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County officials visit Washington, D.C.

August 24, 2018

SCOTTSBLUFF – County board members and city officials were recently welcomed to Washington, D.C., by the Trump administration to discuss how they can work together to improve the delivery of government services.

“I’m not going to say the invitation was unprecedented, but it has been a long time since the White House has invited local government officials for a true discussion of their ideas and needs,” said Banner County Commissioner Robert Post, one of the local officials to make the trip. “Every state in the union will have a turn, so this time it was Nebraska and Kansas.”

A common theme they heard from all the presenters was that President Trump wants to roll back all the burdensome federal regulations that hamper local governments from effectively doing their jobs.

Post said the process to build new bridges in the counties is tied up with numerous federal departments which must all approve any construction projects. President Trump has called on all those agencies to streamline the approval process, coining the phrase “One Government, One Decision.”

An example of that at the state level will happen in September, when the Nebraska Department of Transportation signs an agreement with the Federal Highway Administration to allow the state to take over all environmental clearances for transportation projects.

The seven other states with that authority have reported much shorter timelines for highway construction projects. But paying for them is another challenge.

“We’re always concerned about transportation funding because the counties own such a large portion of the nation’s roads and bridges,” Post said. “We want to make sure that funding streams continue. A portion of that funding also comes from the Agriculture Department for community block grants.”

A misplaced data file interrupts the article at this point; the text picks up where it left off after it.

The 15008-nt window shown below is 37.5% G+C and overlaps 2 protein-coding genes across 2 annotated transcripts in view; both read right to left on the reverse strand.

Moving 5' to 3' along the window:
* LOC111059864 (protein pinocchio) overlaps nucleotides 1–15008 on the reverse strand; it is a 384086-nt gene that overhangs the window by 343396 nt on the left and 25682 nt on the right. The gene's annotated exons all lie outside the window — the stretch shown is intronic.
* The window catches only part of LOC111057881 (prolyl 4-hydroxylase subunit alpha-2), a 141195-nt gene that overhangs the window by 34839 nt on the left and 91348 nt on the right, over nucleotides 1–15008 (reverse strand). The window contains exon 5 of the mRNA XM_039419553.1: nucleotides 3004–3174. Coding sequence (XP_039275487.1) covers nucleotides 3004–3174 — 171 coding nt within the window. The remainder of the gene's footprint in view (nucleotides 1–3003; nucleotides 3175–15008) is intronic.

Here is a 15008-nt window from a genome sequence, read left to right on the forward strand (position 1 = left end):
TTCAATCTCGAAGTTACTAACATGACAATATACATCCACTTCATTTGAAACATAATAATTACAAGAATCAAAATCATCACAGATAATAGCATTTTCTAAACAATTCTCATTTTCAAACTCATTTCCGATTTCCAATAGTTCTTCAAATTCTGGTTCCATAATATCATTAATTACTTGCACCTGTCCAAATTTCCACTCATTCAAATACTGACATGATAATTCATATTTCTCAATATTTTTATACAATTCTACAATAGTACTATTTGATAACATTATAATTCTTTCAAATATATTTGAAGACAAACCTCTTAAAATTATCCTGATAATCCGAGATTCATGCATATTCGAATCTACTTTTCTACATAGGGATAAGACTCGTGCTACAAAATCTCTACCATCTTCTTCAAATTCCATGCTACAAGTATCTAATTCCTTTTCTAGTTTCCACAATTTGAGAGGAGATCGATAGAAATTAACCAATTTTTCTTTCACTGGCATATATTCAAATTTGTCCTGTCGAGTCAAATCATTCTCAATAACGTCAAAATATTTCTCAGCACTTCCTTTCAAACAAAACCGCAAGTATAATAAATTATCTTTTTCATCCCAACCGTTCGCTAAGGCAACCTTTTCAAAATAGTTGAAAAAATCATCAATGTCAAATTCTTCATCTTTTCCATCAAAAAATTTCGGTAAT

Another hot topic Post discussed with representatives from the U.S. Department of Transportation concerned hours of service rules for livestock haulers.

Current federal rules require commercial truckers to record their log books electronically. After crossing a 150 air-mile radius, truckers may only drive 11 hours before taking a mandatory 10-hour rest period. That rule often keeps livestock on trucks longer than necessary.

“Loading time isn’t the same as driving time but the electronic log is recording that time,” Post said. “Our Congressional delegation agrees the hours of service rules need to be modified so that livestock haulers can complete their load.”

Post also discussed several components of the Farm Bill with Department of Agriculture officials. One of them is providing more internet broadband access into rural communities.

Post listed several areas where broadband would help Banner County in addition to allowing residents to work from home.

A proposed wind farm for the county could benefit from online monitoring. The Natural Resources Districts are talking about online monitoring for all its flow meters. And the feedlots are in need of better internet service.

“We see the direction this administration is going and we’re all pretty comfortable with it,” Post said.

Also attending meetings in Washington were Kimball County Commissioner Tim Nolting, who’s the 2nd Vice President of the Nebraska Association of County Officials. Others from the Panhandle area included Deuel County Commissioner Steve Fischer and Dawes County Commissioner Jake Stewart. Representing cities were Scottsbluff Mayor Randy Meininger and Gering Mayor Tony Kaufman.

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